Does Chlorhexidine Oral Rinse Affect Outcomes in Aspiration Pneumonia?
Researchers suggest that nursing home residents should receive more guidance in using strategies to prevent aspiration during eating and drinking.
Use of chlorhexidine oral rinse solution 0.05% as an adjunctive intervention in daily oral hygiene care in nursing home residents does not reduce the incidence of aspiration pneumonia, according to a study in BMC Geriatrics.
Vanessa R. Y. Hollaar, from the Department of Neurorehabilitation, HAN University of Applied Sciences, and colleagues sought to determine whether the daily application of 0.05% chlorhexidine oral rinse solution was effective in reducing the incidence of aspiration pneumonia in nursing home residents with dysphagia. The researchers also examined potential associations regarding age, gender, dysphagia severity, care dependency, medication use, number of medical diagnoses, teeth and dental implants, wearing removable dentures, and the incidence of aspiration pneumonia.
For 1 year, patients with dysphagia in the intervention group received the usual oral hygiene care with the addition of a 0.05% chlorhexidine oral rinse solution, and participants in the control group received only oral hygiene care.
A total of 103 participants in 17 nursing homes were analyzed. The researchers found no significant difference in the incidence of pneumonia between both groups (Cox regression, hazard ratio [HR], 0.800). Cox regression analysis for Functional Oral Intake Scale (FOIS)-level showed a significant risk of pneumonia incidence (HR, 0.804).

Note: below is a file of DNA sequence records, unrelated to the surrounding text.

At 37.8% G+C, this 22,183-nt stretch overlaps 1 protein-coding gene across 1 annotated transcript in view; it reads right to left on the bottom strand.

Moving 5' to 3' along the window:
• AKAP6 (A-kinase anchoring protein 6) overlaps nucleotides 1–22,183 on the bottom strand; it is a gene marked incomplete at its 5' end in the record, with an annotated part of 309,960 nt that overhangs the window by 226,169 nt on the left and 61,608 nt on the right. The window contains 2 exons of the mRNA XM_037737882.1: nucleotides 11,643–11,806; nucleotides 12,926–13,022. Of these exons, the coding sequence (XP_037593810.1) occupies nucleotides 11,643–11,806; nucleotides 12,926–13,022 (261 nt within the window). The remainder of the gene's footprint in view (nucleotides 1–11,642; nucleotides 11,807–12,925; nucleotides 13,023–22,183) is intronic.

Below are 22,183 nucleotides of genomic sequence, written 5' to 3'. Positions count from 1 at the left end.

After adjusting for Group and FOIS-level, the investigators found that that age, gender, Care-dependency Scale-score (CDS), number of diseases, medication use, number of teeth, and the presence of dental implants or removable dentures were not significantly associated with pneumonia incidence.
“Chlorhexidine oral rinse solution 0.05% as an adjunctive intervention in daily oral hygiene care was not found to reduce incidence of aspiration pneumonia,” stated the researchers. “The power was considered to be sufficient to analyze the associations between the background variables and the incidence of pneumonia in the included nursing home residents with dysphagia. Dysphagia was found to be a risk factor for aspiration pneumonia.”
Hollaar VRY, van der Putten GJ, van der Maarel-Wierink CD, Bronkhorst EM, de Swart BJM, Creugers NH. The effect of a daily application of a 0.05% chlorhexidine oral rinse solution on the incidence of aspiration pneumonia in nursing home residents: a multicenter study. BMC Geriatr. 2017;17(1):128. doi: 10.1186/s12877-017-0519-z